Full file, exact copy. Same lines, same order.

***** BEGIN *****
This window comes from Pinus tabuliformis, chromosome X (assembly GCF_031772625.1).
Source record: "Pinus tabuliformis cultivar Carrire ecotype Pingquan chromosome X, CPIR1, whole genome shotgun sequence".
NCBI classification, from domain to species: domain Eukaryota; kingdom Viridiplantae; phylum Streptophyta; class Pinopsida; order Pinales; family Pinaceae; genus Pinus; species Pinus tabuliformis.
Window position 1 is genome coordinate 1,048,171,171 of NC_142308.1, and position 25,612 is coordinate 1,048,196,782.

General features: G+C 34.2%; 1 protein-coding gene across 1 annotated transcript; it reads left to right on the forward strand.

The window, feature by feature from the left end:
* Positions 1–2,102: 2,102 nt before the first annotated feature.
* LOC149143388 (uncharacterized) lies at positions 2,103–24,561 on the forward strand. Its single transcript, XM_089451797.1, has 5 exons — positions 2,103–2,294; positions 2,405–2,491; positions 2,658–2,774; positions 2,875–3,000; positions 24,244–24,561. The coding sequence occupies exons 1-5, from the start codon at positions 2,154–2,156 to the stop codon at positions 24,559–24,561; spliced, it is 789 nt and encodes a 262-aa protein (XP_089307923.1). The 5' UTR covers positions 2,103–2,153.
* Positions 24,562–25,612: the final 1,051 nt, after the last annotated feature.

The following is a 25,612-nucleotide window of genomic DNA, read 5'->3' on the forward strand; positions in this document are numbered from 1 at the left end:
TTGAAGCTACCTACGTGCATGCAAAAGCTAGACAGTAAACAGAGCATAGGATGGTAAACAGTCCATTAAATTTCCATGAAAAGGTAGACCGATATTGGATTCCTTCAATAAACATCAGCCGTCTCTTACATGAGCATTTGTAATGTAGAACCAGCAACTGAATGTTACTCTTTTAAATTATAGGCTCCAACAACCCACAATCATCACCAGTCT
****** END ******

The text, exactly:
This window comes from Pinus tabuliformis, chromosome X (assembly GCF_031772625.1).
Source record: "Pinus tabuliformis cultivar Carrire ecotype Pingquan chromosome X, CPIR1, whole genome shotgun sequence".
NCBI classification, from domain to species: domain Eukaryota; kingdom Viridiplantae; phylum Streptophyta; class Pinopsida; order Pinales; family Pinaceae; genus Pinus; species Pinus tabuliformis.
Window position 1 is genome coordinate 1,048,171,171 of NC_142308.1, and position 25,612 is coordinate 1,048,196,782.

General features: G+C 34.2%; 1 protein-coding gene across 1 annotated transcript; it reads left to right on the forward strand.

The window, feature by feature from the left end:
* Positions 1–2,102: 2,102 nt before the first annotated feature.
* LOC149143388 (uncharacterized) lies at positions 2,103–24,561 on the forward strand. Its single transcript, XM_089451797.1, has 5 exons — positions 2,103–2,294; positions 2,405–2,491; positions 2,658–2,774; positions 2,875–3,000; positions 24,244–24,561. The coding sequence occupies exons 1-5, from the start codon at positions 2,154–2,156 to the stop codon at positions 24,559–24,561; spliced, it is 789 nt and encodes a 262-aa protein (XP_089307923.1). The 5' UTR covers positions 2,103–2,153.
* Positions 24,562–25,612: the final 1,051 nt, after the last annotated feature.

The following is a 25,612-nucleotide window of genomic DNA, read 5'->3' on the forward strand; positions in this document are numbered from 1 at the left end:
TTGAAGCTACCTACGTGCATGCAAAAGCTAGACAGTAAACAGAGCATAGGATGGTAAACAGTCCATTAAATTTCCATGAAAAGGTAGACCGATATTGGATTCCTTCAATAAACATCAGCCGTCTCTTACATGAGCATTTGTAATGTAGAACCAGCAACTGAATGTTACTCTTTTAAATTATAGGCTCCAACAACCCACAATCATCACCAGTCT